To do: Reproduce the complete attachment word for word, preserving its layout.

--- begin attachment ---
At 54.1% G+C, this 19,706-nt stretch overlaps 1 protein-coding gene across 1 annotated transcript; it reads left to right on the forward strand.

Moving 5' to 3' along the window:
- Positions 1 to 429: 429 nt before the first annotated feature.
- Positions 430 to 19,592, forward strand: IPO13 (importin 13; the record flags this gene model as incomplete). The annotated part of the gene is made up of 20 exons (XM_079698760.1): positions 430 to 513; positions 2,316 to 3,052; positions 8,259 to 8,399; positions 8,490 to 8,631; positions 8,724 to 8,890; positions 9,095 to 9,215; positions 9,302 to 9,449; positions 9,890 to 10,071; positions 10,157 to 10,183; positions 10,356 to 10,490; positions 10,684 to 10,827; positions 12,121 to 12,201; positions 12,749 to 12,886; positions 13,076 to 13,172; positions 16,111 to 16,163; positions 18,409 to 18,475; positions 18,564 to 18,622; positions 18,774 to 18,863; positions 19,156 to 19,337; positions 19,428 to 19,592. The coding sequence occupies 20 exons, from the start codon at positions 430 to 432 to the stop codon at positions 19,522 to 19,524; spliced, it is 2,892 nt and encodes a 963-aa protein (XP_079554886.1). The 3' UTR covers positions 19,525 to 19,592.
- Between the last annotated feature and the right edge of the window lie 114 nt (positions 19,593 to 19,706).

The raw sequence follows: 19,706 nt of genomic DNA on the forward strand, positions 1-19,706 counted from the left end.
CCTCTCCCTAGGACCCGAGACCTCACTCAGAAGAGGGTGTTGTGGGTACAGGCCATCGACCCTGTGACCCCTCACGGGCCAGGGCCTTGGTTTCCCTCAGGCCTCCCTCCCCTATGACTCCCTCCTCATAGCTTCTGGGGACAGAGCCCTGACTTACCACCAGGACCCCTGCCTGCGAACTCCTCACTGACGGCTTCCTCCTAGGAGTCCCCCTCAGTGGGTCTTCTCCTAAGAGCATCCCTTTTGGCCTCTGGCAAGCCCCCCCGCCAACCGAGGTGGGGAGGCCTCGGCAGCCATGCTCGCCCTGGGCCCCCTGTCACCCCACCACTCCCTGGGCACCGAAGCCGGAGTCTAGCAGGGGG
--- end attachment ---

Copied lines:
At 54.1% G+C, this 19,706-nt stretch overlaps 1 protein-coding gene across 1 annotated transcript; it reads left to right on the forward strand.

Moving 5' to 3' along the window:
- Positions 1 to 429: 429 nt before the first annotated feature.
- Positions 430 to 19,592, forward strand: IPO13 (importin 13; the record flags this gene model as incomplete). The annotated part of the gene is made up of 20 exons (XM_079698760.1): positions 430 to 513; positions 2,316 to 3,052; positions 8,259 to 8,399; positions 8,490 to 8,631; positions 8,724 to 8,890; positions 9,095 to 9,215; positions 9,302 to 9,449; positions 9,890 to 10,071; positions 10,157 to 10,183; positions 10,356 to 10,490; positions 10,684 to 10,827; positions 12,121 to 12,201; positions 12,749 to 12,886; positions 13,076 to 13,172; positions 16,111 to 16,163; positions 18,409 to 18,475; positions 18,564 to 18,622; positions 18,774 to 18,863; positions 19,156 to 19,337; positions 19,428 to 19,592. The coding sequence occupies 20 exons, from the start codon at positions 430 to 432 to the stop codon at positions 19,522 to 19,524; spliced, it is 2,892 nt and encodes a 963-aa protein (XP_079554886.1). The 3' UTR covers positions 19,525 to 19,592.
- Between the last annotated feature and the right edge of the window lie 114 nt (positions 19,593 to 19,706).

The raw sequence follows: 19,706 nt of genomic DNA on the forward strand, positions 1-19,706 counted from the left end.
CCTCTCCCTAGGACCCGAGACCTCACTCAGAAGAGGGTGTTGTGGGTACAGGCCATCGACCCTGTGACCCCTCACGGGCCAGGGCCTTGGTTTCCCTCAGGCCTCCCTCCCCTATGACTCCCTCCTCATAGCTTCTGGGGACAGAGCCCTGACTTACCACCAGGACCCCTGCCTGCGAACTCCTCACTGACGGCTTCCTCCTAGGAGTCCCCCTCAGTGGGTCTTCTCCTAAGAGCATCCCTTTTGGCCTCTGGCAAGCCCCCCCGCCAACCGAGGTGGGGAGGCCTCGGCAGCCATGCTCGCCCTGGGCCCCCTGTCACCCCACCACTCCCTGGGCACCGAAGCCGGAGTCTAGCAGGGGG